Testimony given at the Saville Tribunal can't be used as evidence. Therefore, Soldier F's defence is stronger than you may think.
So you are literally giving your army carte blanche to massacre civilians. Thankfully so agencies of British state are a bit more grown up.
 

raetsel

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I don't think it was unfair to acquit security forces personnel who either shot terrorists dead or shot civilians who they mistook for terrorists or shot civilians by mistake when they were shooting at terrorists.

Testimony given at the Saville Tribunal can't be used as evidence. Therefore, Soldier F's defence is stronger than you may think.
You don't know what you are talking about. The murders that Soldier F is accused of were killings of unarmed people at point blank range in the small courtyard of Glenfada Park. One of those victims was shot in the back.
Unlike you, I'd guess, I lived in Derry in that era and knew numerous people who witnessed the event, or the aftermath, including a doctor involved in the autopsies.
Bloody Sunday was an exercise in mass murder. Unarmed people were shot at random. Of that I am 100% certain.
 

davidcameron

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You don't seem to know a lot about the case, or the circumstances of the murders of which he is accused. I'm not going to prejudice the trial by commenting further, but I know enough to be able to say that the above post is uninformed bullsh1t. The evidence at the actual trial will demonstrate why that is so.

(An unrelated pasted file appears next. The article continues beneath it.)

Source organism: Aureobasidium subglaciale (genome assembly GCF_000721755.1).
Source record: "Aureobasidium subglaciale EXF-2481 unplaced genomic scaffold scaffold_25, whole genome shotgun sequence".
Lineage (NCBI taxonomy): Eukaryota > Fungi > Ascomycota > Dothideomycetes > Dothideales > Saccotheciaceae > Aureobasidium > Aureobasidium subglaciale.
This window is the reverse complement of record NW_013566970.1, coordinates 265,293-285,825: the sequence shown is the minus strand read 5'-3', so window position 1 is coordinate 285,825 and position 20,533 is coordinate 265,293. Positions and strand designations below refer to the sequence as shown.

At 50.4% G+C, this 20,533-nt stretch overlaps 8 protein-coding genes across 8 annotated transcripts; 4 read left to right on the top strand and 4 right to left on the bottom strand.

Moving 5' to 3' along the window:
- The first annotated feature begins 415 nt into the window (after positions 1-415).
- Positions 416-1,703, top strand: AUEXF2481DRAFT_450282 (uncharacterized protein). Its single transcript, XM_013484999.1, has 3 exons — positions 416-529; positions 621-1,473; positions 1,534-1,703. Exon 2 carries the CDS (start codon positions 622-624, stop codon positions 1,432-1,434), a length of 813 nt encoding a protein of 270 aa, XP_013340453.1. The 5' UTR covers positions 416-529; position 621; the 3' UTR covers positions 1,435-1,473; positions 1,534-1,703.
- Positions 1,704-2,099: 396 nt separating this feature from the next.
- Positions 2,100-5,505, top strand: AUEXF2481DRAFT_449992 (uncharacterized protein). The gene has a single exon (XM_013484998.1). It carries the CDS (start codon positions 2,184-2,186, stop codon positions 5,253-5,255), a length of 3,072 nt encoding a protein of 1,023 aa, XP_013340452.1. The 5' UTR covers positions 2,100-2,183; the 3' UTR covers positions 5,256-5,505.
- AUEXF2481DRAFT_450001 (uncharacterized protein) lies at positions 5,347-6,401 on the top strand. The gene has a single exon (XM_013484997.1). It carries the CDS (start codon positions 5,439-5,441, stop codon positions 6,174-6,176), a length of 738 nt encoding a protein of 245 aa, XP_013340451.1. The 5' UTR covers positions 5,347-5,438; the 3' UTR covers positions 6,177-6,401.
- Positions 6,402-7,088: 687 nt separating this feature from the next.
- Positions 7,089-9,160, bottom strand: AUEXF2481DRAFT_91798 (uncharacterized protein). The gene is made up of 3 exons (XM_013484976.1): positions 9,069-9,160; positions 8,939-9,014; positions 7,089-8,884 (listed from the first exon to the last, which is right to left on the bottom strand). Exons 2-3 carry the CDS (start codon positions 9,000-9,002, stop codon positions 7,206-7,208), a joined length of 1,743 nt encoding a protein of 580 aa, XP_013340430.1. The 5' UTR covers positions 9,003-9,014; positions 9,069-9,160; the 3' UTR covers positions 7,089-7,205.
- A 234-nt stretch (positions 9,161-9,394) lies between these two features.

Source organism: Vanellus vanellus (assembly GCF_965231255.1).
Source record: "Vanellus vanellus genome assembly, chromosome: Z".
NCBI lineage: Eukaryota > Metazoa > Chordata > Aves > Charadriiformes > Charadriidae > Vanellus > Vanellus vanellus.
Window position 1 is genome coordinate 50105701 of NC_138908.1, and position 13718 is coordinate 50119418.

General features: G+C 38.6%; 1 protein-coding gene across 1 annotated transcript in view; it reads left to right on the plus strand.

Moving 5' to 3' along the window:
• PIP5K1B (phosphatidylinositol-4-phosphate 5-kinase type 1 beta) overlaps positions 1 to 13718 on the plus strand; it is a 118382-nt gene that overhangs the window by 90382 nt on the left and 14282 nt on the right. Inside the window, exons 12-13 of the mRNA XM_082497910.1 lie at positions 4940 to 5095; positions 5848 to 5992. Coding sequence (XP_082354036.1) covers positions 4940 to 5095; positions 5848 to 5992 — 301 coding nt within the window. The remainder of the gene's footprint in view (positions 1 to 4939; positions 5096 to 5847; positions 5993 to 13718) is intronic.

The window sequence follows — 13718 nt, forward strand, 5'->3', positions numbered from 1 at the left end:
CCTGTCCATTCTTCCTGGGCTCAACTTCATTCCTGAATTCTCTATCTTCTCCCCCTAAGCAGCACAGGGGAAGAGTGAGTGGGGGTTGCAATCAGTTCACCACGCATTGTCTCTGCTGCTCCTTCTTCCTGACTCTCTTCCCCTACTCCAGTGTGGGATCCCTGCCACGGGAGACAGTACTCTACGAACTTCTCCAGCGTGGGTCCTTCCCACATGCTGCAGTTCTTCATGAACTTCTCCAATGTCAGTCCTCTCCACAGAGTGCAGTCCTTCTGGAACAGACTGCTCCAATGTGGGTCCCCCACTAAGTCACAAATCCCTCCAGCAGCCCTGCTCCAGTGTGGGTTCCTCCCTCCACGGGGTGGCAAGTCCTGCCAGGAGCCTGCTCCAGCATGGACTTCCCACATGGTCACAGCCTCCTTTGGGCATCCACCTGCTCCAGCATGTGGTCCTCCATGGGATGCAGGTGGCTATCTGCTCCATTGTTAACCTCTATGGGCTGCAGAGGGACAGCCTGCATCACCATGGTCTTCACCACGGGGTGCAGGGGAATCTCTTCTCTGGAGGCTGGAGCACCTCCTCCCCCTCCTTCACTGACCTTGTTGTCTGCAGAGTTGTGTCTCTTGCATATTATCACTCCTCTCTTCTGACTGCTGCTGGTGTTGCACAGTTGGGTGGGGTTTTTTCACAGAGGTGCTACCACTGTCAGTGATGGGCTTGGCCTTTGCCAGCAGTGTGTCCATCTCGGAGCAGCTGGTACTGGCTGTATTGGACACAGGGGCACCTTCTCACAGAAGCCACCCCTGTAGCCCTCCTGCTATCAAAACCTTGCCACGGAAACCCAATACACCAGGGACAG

Furthermore the hearing in September is only a preliminary, held before a District Judge. It hasn't yet been finally decided whether the case will be heard before a Diplock court or a jury, so a jury trial remains possible, though the Diplock process is more probable admittedly.
Not that it matters nowadays. The judiciary is a lot fairer nowadays than it was in the past. It isn't top heavy with Orange Order members nowadays. In fact I'd be surprised if the OO has any members of the judiciary in its ranks nowadays, with the possible exception of one or two Lay Magistrates.
It is always a bit stupid to make predictions when you haven't got a clue what you are talking about.
Judges from Unionist backgrounds still convicted Loyalists as well as Republicans during the Troubles.
 

raetsel

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This article by Spectator editor, Douglas Murray, gives an insight into how the case against Soldier F will likely be pursued.
The article is all the more remarkable considering that Murray sits on the far right on a number of issues in terms of British politics.
But because, having watched all of the Bloody Sunday shooters testify, I can say with certainty that they include not only unapologetic killers, but unrelenting liars.
As one soldier after another appeared before Lord Saville, it became clear that the soldiers of 1 Para were intent on spurning this last effort to get to the truth of what happened that day. Almost without exception they stonewalled, sticking to the testimony they had given in 1972, repeating claims that had been repeatedly disproven and, when in difficulty, pleading forgetfulness. Not a plausible forgetfulness, but a highly selective, implausible type. Their evidence was evasive, frustrating and self-damning.
Then, while Doherty lay crying in agony, a 41-year-old man called Barney McGuigan stepped out from behind a block of flats to try to get help for the dying man. McGuigan was waving a white handkerchief. According to the testimony of numerous witnesses, including an officer from another regiment stationed on the city walls, soldier F — positioned on the other side of the road — got down on one knee and shot McGuigan through the head. No one who saw the mortuary photos of the exit wound in McGuigan’s face will forget what just that one bullet of soldier F’s did.
In 1972 Dave — F — committed perjury in front of Lord Chief Justice Widgery. He perjured himself again before Lord Saville in 2003.